The Hubble Space Telescope has spotted a star being stripped and stretched into a doughnut shape as a black hole devours it.
The supermassive black hole, located 300 million light-years from Earth at the core of the galaxy ESO 583-G004, snared and shredded the star after it wandered too close, sending out a powerful beam of ultraviolet light that astronomers used to locate the violent encounter.
When a black hole feeds, its immense gravity exerts powerful tidal forces on the unfortunate star. As the star is reeled ever closer to the black hole's maw, the gravity affecting the regions of the star closer to the black hole is far stronger than that acting on the star's farside. This disparity "spaghettifies" the star into a long, noodle-like string that gets tightly wound around the black hole layer by layer — like spaghetti around a fork.
This doughnut of hot plasma quickly accelerates around the black hole and spins out into an enormous jet of energy and matter, which produces a distinctive bright flash that optical, X-ray and radio-wave telescopes can detect.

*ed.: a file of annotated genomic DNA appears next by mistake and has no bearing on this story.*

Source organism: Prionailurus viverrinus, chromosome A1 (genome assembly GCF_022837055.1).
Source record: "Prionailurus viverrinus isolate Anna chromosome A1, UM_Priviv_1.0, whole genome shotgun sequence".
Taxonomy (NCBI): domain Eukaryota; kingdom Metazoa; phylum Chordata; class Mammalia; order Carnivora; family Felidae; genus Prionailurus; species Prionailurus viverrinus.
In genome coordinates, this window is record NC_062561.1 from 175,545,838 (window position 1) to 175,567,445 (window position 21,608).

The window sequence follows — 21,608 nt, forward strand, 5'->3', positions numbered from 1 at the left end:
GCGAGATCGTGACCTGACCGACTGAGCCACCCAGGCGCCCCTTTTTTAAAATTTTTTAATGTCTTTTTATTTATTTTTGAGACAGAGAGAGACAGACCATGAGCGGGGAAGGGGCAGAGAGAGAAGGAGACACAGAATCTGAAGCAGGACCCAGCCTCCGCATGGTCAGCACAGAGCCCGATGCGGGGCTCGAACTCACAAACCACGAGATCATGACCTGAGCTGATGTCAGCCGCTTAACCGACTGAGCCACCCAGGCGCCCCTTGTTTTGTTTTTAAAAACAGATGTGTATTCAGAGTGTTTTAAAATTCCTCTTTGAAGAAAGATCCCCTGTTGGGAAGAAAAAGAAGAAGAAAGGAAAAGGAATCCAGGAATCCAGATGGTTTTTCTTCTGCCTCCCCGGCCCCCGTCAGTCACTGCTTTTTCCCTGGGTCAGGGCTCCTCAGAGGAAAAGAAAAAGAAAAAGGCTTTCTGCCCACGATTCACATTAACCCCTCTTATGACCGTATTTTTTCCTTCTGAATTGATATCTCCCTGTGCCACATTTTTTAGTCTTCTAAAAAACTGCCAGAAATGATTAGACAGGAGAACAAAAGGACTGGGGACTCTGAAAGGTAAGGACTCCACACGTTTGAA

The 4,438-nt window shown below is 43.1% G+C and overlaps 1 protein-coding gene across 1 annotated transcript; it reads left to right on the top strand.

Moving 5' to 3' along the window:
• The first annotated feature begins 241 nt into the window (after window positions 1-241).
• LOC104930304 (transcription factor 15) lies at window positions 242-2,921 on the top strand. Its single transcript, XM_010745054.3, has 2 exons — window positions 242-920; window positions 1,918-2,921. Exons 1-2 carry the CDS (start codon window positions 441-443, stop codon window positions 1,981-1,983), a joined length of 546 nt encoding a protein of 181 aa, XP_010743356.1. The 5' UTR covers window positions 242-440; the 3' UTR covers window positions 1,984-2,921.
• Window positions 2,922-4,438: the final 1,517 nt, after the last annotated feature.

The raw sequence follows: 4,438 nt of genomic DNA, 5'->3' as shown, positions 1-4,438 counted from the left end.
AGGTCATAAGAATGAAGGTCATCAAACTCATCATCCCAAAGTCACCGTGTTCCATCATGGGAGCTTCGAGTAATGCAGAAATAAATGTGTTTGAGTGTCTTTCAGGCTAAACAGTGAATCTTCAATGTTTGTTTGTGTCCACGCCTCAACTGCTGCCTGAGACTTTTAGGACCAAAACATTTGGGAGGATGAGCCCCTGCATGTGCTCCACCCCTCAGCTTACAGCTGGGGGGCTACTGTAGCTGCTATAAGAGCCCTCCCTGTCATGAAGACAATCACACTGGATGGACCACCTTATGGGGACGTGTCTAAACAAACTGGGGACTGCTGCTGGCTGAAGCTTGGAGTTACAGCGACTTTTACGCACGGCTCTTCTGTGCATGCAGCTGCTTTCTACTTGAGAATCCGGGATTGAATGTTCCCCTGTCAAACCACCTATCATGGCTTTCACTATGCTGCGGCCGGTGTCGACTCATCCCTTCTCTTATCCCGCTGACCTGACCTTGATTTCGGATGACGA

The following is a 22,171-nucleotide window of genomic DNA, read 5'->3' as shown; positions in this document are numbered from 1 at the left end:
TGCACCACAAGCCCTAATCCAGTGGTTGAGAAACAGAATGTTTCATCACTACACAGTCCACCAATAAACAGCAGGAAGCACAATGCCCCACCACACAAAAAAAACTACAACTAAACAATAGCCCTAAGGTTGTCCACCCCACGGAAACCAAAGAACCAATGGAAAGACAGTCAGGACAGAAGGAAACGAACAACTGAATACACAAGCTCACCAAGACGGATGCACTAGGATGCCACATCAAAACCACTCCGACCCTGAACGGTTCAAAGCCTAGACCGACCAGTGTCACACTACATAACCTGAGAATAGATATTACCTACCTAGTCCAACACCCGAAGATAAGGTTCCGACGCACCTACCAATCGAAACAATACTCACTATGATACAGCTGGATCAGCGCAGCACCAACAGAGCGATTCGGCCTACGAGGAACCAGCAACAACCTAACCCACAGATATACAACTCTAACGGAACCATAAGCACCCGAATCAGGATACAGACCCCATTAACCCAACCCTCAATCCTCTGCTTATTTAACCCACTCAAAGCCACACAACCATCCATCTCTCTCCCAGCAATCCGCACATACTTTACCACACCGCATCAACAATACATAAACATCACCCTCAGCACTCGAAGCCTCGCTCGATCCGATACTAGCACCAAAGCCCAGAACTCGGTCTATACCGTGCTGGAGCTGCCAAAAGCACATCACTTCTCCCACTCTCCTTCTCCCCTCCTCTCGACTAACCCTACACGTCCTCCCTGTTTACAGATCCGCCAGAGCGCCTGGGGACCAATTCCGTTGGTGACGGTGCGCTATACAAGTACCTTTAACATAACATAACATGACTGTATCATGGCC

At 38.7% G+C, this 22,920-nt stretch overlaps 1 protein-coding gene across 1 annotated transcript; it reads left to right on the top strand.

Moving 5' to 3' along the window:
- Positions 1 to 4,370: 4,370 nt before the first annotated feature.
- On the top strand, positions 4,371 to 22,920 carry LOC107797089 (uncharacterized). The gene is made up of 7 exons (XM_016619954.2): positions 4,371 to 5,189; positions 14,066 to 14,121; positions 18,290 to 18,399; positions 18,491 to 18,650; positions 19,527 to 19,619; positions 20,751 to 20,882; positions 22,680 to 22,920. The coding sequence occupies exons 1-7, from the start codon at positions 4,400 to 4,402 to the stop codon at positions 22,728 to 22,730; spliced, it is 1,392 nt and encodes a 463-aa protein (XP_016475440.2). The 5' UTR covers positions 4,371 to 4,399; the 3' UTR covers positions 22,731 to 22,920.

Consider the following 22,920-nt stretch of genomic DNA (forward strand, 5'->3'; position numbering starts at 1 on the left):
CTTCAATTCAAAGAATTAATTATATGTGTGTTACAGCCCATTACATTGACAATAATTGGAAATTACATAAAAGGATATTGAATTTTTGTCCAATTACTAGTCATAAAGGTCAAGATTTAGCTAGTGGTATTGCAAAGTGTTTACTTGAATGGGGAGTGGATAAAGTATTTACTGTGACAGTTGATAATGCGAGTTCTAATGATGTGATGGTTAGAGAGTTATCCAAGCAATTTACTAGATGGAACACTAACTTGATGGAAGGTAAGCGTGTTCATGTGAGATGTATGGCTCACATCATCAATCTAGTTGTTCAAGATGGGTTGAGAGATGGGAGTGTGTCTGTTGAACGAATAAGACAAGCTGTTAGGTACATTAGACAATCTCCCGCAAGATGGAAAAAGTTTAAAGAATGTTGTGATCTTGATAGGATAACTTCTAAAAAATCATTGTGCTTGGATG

The exceptional brightness of this particular black hole feeding session allowed astronomers to study it over a longer time period than is typical for tidal disruption events. This could yield exciting new insights about the unfortunate star’s final moments, the researchers said.
"We're looking somewhere on the edge of that donut," Peter Maksym, an astronomer at the Harvard-Smithsonian Center for Astrophysics, said in a NASA statement (opens in new tab). "We're seeing a stellar wind from the black hole sweeping over the surface that's being projected towards us at speeds of 20 million miles per hour (three percent the speed of light). We really are still getting our heads around the event."
For a star, spaghettification is a dramatic process. The outer atmospheric layers of the star are stripped first. Then, they circle the black hole to form the tight yarn ball the researchers observed. The remainder of the star soon follows, accelerating around the black hole. Despite black holes' reputation as voracious eaters, most of the star's matter will escape; only 1% of a typical star ever gets swallowed by a black hole, Live Science previously reported.
The results were reported at the 241st meeting of the American Astronomical Society, held in Seattle this week.